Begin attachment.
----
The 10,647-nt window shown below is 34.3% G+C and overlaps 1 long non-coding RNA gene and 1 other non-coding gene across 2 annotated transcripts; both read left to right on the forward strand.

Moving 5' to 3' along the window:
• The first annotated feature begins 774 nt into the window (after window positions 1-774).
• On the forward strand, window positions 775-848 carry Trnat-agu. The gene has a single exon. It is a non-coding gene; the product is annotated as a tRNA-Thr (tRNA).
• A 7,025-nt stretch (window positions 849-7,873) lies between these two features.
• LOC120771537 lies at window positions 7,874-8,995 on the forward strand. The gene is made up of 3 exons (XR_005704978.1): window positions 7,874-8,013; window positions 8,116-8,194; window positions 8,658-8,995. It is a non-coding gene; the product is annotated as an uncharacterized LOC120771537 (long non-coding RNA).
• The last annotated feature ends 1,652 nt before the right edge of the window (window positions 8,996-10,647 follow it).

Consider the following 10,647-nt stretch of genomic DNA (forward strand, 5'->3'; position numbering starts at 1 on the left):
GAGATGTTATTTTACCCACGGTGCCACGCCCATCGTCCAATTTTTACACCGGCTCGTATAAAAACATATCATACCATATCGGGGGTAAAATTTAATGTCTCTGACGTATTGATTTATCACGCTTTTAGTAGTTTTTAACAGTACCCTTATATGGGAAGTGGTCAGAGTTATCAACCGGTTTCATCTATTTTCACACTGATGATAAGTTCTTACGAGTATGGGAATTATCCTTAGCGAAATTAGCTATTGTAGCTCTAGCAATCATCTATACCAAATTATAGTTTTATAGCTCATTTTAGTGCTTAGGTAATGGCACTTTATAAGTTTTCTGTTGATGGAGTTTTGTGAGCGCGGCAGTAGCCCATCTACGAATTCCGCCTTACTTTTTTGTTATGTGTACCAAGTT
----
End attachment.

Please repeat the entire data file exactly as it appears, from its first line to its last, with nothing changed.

The 10,647-nt window shown below is 34.3% G+C and overlaps 1 long non-coding RNA gene and 1 other non-coding gene across 2 annotated transcripts; both read left to right on the forward strand.

Moving 5' to 3' along the window:
• The first annotated feature begins 774 nt into the window (after window positions 1-774).
• On the forward strand, window positions 775-848 carry Trnat-agu. The gene has a single exon. It is a non-coding gene; the product is annotated as a tRNA-Thr (tRNA).
• A 7,025-nt stretch (window positions 849-7,873) lies between these two features.
• LOC120771537 lies at window positions 7,874-8,995 on the forward strand. The gene is made up of 3 exons (XR_005704978.1): window positions 7,874-8,013; window positions 8,116-8,194; window positions 8,658-8,995. It is a non-coding gene; the product is annotated as an uncharacterized LOC120771537 (long non-coding RNA).
• The last annotated feature ends 1,652 nt before the right edge of the window (window positions 8,996-10,647 follow it).

Consider the following 10,647-nt stretch of genomic DNA (forward strand, 5'->3'; position numbering starts at 1 on the left):
GAGATGTTATTTTACCCACGGTGCCACGCCCATCGTCCAATTTTTACACCGGCTCGTATAAAAACATATCATACCATATCGGGGGTAAAATTTAATGTCTCTGACGTATTGATTTATCACGCTTTTAGTAGTTTTTAACAGTACCCTTATATGGGAAGTGGTCAGAGTTATCAACCGGTTTCATCTATTTTCACACTGATGATAAGTTCTTACGAGTATGGGAATTATCCTTAGCGAAATTAGCTATTGTAGCTCTAGCAATCATCTATACCAAATTATAGTTTTATAGCTCATTTTAGTGCTTAGGTAATGGCACTTTATAAGTTTTCTGTTGATGGAGTTTTGTGAGCGCGGCAGTAGCCCATCTACGAATTCCGCCTTACTTTTTTGTTATGTGTACCAAGTT